U.S. Fish and Wildlife Service
Ranchers and the federal government have defeated a 15-year-old environmentalist lawsuit that claimed grazing imperils threatened bull trout in Oregon’s Malheur National Forest.
U.S. District Judge Michael Mosman has dismissed the complaint, which was originally filed by the Oregon Natural Desert Association and the Center for Biological Diversity in early 2003.
The environmental plaintiffs sought to prohibit livestock grazing on “units of concern” in seven allotments along the Malheur and North Fork rivers, arguing the waterways contain only 100 bull trout despite having the capacity for 4,000 of the protected fish.
Last year, however, U.S. Magistrate Judge Paul Papak dealt the case a blow when he found that grazing authorizations hadn’t likely caused the decline in bull trout populations, which have suffered from the introduction of non-native fish, dam-building and other factors.
Mosman has now agreed with the recommendation to throw out the lawsuit because the plaintiffs haven’t established the U.S. Forest Service violated the National Forest Management Act and Wild and Scenic Rivers Act by approving grazing plans.
Jeff Hussey, a rancher affected by the lawsuit, said he’s excited the judge took the time to look at the science and “sort through the mumbo-jumbo.”
The ruling recognizes that ranchers in the area want to graze livestock in an ecologically and economically sustainable way, he said.
“We’re not trying to take advantage of the system,” Hussey said. “We just want to run our cows and run them right.”
Elizabeth Howard, attorney for affected ranchers, said the ruling validates the Forest Service’s methods for implementing grazing and monitoring its effects.
It also shows that plaintiffs overestimated the amount of paperwork that’s necessary for the agency to comply with conservation plans for fish, she said.
While the ruling is a victory, two ranches preferred to sell their grazing permits rather than continue with the lengthy litigation, Hussey said.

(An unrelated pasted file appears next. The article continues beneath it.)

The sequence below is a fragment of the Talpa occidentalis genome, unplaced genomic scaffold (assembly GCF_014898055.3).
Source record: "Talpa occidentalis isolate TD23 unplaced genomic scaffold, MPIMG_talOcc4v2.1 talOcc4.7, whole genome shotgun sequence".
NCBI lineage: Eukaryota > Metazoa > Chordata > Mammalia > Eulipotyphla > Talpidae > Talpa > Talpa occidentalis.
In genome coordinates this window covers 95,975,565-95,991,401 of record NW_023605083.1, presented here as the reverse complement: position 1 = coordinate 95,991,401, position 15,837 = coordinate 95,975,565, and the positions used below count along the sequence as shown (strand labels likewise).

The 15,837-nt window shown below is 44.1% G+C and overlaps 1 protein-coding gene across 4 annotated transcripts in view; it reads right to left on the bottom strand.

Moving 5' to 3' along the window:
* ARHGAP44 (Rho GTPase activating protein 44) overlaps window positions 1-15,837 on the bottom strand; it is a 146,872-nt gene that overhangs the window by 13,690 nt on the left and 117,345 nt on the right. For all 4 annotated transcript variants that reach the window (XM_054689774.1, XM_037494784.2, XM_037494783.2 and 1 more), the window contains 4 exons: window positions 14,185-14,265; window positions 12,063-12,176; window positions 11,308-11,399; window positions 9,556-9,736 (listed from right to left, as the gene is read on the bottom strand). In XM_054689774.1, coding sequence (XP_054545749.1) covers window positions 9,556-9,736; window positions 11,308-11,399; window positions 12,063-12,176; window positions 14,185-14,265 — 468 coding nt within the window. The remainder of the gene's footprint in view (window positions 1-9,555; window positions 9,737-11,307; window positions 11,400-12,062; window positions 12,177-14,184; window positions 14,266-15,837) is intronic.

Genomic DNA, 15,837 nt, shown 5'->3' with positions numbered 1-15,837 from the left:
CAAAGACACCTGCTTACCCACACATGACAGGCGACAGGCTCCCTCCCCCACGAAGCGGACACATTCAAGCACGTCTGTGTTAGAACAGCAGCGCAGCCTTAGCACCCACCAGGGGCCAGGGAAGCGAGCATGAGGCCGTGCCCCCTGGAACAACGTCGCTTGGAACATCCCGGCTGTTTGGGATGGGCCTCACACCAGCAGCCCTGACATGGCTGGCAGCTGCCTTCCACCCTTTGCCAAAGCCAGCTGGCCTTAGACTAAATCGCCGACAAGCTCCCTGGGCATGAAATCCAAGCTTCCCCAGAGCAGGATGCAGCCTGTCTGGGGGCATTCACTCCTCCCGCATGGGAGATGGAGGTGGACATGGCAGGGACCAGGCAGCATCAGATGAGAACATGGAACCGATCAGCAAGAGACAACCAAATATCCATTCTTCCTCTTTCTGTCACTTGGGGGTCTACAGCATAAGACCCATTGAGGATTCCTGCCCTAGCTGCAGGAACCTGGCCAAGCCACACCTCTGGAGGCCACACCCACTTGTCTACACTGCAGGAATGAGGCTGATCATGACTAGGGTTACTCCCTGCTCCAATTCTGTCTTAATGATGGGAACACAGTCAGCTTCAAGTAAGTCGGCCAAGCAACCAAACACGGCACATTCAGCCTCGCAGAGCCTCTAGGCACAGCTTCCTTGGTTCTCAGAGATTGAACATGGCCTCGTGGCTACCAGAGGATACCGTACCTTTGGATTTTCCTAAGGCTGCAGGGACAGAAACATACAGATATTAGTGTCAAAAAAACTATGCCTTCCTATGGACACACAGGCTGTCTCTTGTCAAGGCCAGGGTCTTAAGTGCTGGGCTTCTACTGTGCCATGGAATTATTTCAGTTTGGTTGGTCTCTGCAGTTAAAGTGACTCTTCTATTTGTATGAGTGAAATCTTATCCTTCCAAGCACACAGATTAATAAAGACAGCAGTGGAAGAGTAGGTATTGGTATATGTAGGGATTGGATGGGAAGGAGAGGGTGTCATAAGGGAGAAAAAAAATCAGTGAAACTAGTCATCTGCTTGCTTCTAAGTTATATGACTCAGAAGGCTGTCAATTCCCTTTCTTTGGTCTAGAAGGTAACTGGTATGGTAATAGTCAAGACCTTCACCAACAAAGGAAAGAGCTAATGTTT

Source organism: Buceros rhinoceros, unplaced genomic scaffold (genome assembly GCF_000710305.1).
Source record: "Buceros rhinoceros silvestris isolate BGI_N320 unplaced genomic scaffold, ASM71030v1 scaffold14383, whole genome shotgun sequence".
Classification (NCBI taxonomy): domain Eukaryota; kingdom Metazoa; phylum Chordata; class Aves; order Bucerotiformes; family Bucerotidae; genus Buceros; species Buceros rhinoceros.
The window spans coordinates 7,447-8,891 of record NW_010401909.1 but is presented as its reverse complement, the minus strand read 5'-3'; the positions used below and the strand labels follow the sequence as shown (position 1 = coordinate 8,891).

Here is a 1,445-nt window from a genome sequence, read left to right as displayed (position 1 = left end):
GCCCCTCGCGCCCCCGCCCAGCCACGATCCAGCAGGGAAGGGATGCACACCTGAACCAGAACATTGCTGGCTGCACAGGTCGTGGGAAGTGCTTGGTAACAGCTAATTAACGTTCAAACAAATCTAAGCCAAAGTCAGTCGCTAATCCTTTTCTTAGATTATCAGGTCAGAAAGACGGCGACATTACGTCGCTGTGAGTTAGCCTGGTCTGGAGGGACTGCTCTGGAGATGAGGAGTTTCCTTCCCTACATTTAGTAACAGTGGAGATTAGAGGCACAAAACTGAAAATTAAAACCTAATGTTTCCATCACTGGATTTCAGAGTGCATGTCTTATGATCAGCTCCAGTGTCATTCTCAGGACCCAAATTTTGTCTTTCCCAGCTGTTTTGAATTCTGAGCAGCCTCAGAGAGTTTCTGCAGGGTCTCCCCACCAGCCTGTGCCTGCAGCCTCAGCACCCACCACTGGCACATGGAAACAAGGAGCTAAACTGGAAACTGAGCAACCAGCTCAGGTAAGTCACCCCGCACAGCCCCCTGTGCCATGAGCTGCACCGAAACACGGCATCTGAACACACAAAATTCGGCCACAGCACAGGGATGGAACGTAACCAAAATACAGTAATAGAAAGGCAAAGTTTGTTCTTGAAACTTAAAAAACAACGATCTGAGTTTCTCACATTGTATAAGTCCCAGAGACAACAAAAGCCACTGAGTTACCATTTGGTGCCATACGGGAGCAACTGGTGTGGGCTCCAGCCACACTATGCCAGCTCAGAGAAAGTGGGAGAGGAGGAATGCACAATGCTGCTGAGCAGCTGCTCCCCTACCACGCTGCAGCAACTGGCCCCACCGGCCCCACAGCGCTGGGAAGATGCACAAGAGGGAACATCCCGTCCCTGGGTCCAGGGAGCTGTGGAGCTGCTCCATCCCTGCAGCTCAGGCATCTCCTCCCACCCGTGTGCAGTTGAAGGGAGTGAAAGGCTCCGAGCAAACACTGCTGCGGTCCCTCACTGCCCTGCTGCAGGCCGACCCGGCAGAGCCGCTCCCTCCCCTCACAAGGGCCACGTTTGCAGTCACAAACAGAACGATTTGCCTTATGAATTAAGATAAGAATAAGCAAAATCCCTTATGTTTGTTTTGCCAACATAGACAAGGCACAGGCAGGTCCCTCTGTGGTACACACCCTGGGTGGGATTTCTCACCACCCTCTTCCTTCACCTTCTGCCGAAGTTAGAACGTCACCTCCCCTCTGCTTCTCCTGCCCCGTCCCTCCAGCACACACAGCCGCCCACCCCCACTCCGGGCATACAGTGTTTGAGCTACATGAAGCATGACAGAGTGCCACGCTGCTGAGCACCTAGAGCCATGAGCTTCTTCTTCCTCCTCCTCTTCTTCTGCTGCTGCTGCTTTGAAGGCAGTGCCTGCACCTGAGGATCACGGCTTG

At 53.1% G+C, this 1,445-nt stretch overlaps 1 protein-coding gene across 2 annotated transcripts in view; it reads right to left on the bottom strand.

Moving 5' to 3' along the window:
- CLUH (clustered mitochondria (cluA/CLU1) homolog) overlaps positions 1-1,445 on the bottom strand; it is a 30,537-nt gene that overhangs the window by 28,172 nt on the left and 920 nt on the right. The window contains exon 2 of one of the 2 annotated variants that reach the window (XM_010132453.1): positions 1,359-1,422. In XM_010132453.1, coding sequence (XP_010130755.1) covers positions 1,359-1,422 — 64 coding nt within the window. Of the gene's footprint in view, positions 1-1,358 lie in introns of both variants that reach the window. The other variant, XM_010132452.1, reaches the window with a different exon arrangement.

“That’s how hard it’s been on some of these guys. They just gave up,” he said.
Mac Lacy, attorney for ONDA, said the group is still reviewing the decision but is disappointed the “court failed to explain why it was reasonable for the Forest Service to collect, but then ignore” data regarding “riparian management objectives” under the agency’s strategy for preserving inland fish.
Ranchers who rely on the grazing allotments, which span tens of thousands of acres, intervened in the case to defend the government’s grazing authorizations.
A major point of contention in the case was whether the Forest Service was properly monitoring stream conditions to ensure grazing doesn’t degrade the bull trout’s habitat.
Lacy had argued the agency was relying on “proxy” data — such as grass stubble height and alteration to stream banks — that didn’t reflect worsening conditions in the waterways.
“These failures, to the extent they’re showing up in the record, are getting worse over time,” Lacy said during oral arguments last year.
Egg nests laid by bull trout are trampled by cattle, which also raise water temperatures to unhealthful levels by widening streams and denuding vegetation, the plaintiffs claimed.
Stephen Odell, attorney for the Forest Service, countered that the environmental plaintiffs were “cherry-picking” data from problematic “hot spots” that don’t represent broader conditions.
Forest Service scientists have determined streambank alteration and stubble height are useful measures of progress that show conditions are improving, he said.
“The record does not show ongoing negative effects from grazing,” Odell said during last year’s oral arguments.
Over the objections of the environmental groups, both judges overseeing the case agreed the Forest Service was permitted to analyze habitat health on the “watershed or landscape scale, rather than stream by stream.”